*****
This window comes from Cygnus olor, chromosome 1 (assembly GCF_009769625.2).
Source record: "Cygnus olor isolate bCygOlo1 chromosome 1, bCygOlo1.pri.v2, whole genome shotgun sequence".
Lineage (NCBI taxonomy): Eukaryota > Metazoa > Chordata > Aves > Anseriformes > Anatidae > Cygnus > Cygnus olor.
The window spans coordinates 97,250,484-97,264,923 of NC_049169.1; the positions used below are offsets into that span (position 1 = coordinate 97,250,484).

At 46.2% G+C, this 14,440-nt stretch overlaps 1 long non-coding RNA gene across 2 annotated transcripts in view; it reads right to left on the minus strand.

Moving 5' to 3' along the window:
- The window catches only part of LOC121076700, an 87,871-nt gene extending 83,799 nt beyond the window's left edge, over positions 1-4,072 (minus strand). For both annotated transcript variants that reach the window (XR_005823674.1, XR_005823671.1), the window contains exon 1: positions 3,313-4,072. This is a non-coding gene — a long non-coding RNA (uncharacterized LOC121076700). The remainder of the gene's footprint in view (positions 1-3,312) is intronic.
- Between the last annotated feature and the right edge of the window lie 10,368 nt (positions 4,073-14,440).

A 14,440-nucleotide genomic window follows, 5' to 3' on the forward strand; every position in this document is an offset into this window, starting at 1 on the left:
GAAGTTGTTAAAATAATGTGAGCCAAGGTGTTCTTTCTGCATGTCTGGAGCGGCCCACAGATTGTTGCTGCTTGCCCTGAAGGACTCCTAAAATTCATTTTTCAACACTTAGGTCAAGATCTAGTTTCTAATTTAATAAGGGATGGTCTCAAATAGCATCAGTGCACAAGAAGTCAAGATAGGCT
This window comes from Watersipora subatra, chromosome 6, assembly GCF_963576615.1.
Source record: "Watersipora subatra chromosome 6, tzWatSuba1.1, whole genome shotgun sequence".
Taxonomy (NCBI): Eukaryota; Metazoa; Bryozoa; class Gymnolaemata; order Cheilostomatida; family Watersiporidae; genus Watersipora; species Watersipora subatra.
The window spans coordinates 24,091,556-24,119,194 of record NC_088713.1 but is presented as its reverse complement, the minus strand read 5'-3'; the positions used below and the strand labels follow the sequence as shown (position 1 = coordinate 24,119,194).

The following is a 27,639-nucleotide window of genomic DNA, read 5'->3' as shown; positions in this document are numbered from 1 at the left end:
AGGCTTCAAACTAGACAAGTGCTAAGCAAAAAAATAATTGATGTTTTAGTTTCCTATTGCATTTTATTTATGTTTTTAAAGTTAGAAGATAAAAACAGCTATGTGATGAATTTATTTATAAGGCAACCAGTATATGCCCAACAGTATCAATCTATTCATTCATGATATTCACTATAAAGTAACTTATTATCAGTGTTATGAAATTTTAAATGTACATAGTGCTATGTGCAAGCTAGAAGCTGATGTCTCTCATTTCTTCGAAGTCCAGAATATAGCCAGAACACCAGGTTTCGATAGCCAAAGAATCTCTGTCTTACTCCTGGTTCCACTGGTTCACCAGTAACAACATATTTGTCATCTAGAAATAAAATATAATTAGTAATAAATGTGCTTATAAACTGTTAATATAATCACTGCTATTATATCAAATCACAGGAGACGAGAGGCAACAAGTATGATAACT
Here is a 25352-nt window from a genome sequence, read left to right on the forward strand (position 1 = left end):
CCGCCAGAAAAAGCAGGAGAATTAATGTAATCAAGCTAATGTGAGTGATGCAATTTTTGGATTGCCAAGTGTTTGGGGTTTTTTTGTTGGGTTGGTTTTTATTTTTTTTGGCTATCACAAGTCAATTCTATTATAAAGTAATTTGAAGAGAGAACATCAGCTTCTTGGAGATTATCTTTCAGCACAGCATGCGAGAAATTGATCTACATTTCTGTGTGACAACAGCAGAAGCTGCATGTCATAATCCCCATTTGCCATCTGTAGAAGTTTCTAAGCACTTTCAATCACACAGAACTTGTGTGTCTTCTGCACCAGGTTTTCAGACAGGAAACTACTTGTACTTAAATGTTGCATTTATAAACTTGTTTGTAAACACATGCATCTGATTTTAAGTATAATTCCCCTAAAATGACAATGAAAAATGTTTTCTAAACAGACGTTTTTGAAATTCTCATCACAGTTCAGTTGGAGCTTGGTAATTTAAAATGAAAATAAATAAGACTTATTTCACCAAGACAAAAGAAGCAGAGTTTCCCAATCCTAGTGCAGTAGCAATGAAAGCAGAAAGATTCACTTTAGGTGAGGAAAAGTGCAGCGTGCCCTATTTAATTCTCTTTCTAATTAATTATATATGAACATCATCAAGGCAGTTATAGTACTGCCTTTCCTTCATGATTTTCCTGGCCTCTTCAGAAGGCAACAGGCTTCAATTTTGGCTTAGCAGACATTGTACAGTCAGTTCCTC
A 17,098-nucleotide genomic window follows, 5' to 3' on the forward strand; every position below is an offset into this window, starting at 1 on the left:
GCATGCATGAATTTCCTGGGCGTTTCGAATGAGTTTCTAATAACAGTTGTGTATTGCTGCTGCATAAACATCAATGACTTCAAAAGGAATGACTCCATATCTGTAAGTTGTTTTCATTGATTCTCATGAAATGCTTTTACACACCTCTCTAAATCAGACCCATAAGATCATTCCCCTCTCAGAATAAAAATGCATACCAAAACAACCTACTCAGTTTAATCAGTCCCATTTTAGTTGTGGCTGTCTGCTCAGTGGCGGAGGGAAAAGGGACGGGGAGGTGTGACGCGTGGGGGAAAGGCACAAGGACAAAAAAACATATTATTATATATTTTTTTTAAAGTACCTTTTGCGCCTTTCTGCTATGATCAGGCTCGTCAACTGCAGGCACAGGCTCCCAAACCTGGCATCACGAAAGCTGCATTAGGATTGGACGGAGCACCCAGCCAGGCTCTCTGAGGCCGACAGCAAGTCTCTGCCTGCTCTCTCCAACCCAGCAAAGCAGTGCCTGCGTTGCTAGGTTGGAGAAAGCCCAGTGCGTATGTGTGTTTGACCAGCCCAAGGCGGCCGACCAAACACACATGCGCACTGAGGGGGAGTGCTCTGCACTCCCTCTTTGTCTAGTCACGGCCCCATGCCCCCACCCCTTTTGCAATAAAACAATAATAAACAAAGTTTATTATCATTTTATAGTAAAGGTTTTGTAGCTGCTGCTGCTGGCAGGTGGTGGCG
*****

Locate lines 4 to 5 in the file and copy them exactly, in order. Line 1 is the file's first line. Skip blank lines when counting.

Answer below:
The window spans coordinates 97,250,484-97,264,923 of NC_049169.1; the positions used below are offsets into that span (position 1 = coordinate 97,250,484).

At 46.2% G+C, this 14,440-nt stretch overlaps 1 long non-coding RNA gene across 2 annotated transcripts in view; it reads right to left on the minus strand.